It requires drilling miles down into the Earth until temperatures reach around 750 degrees Fahrenheit. After that, water would be pumped down where it would turn into steam and come back up to the earth into a turbine and be processed into energy.
The technology is years away from widespread use because of engineering challenges, said Bruce Hill, the chief geoscientist at the Clean Air Task Force. In parts of the world that get very cold and are away from breaks in the Earth’s plates, companies would need to drill upward of 9 miles deep to reach 750 degrees. The deepest anyone has ever drilled into the earth is almost 7.5 miles, Hill said.
The spending bill’s tax credit for geothermal technologies will spark research and development and help solve these challenges, said Terra Rogers, the Clean Air Task Force’s program director of superhot rock energy.
It signals “to early-stage investors that they will have support as they push superhot rock energy from the research, development, and demonstration stage into commercial viability,” she said.
Carbon-free building blocks
At present, concrete production accounts for nearly 10 percent of global greenhouse gas emissions.
But house building could become more climate friendly if companies such as California’s Carbon Built, which makes a carbon-free concrete, scale up.
The most carbon-emitting part of creating concrete is the cement used to make it. One ton of carbon dioxide is emitted for every ton of cement produced, said Cindy McLaughlin, head of products at Carbon Built.
Carbon Built offers concrete makers a product that retrofits onto their facilities allowing them to create concrete blocks primarily out of a less-carbon intensive material called calcium hydroxide. The company cures the concrete blocks using carbon dioxide captured from the air or biomass waste. It locks the CO2 used into the concrete blocks instead of putting it back into the atmosphere.
The process can reduce the carbon used in concrete production by 7o to 1oo percent, McLaughlin said. It costs roughly 1 to 2 million to retrofit concrete facilities with their technology. The company currently splits the cost with clients, she added.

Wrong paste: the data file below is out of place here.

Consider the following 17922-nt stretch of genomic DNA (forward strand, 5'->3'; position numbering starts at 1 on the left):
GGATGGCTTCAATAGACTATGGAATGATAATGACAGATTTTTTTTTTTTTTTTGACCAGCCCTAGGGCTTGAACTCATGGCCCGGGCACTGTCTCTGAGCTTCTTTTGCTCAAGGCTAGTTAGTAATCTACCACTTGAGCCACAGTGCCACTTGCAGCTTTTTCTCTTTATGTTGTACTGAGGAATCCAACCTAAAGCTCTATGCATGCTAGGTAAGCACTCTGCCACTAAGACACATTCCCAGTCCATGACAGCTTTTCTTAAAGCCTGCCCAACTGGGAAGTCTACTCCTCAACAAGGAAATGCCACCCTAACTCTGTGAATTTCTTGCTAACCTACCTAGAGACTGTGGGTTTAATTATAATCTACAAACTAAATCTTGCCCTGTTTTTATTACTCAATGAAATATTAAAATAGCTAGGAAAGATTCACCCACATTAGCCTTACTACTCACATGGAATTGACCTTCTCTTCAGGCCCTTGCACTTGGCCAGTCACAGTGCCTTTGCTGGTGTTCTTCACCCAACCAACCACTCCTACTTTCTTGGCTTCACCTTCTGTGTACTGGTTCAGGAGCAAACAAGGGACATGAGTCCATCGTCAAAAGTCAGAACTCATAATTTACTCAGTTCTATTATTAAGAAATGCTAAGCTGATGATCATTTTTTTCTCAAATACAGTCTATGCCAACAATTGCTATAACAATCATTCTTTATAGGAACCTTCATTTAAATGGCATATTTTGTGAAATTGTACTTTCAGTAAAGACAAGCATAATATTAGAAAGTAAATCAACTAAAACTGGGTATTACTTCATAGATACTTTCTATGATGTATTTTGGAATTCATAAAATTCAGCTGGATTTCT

But concrete makers are often small, mom-and-pop businesses that are reluctant to change and too cash-strapped to invest in retrofitting their facilities, McLaughlin said. The spending bill offers a 30 percent tax credit to any manufacturing facility that wants to retrofit its operations to be at least 2o percent less climate emitting. It also provides grant funding to modernize technology.
The bill “sort of turbo charges the investment opportunity for them,” she said. “There’s a moment when they sort of say: ‘Okay, we can’t not do this, it would be just stupid of us not to.’”
The Act promises an infusion of funding for “green hydrogen,” a zero-emissions hydrogen fuel capable of powering vehicles, jets and homes. The industry has struggled to bring down the cost of this technology, which is produced using wind and solar power and a high tech electrolysis process.
If prices can be made competitive with that of other forms of energy, hydrogen fuels could play a big role in lowering emissions. The hydrogen can also store solar and wind energy, helping to power the grid in off-hours, when the sun is not shining and the wind is not blowing.
Small modular nuclear reactors
The nuclear industry for years has been trying to develop technology it promises will be smaller, nimbler and safer than the massive, decades-old reactors typically associated with nuclear energy.
Small scale, zero-emission nuclear plants could be used to power factories or small communities with the versatility — but not the pollution — of natural gas plants. The Act frees up funding for some of these projects, which would launch in the next few years.
The holy grail of energy: Fusion is the process through which two nuclei combine to form an atom — what keeps the sun burning and generating energy.
Scientists have been working for decades to replicate that process in the lab, producing unlimited clean, safe renewable energy at a low cost. Scientists remain a long way off from reaching this goal, but the Inflation Reduction Act invests hundreds of millions of dollars in continued research.
Evan Halper contributed to this report.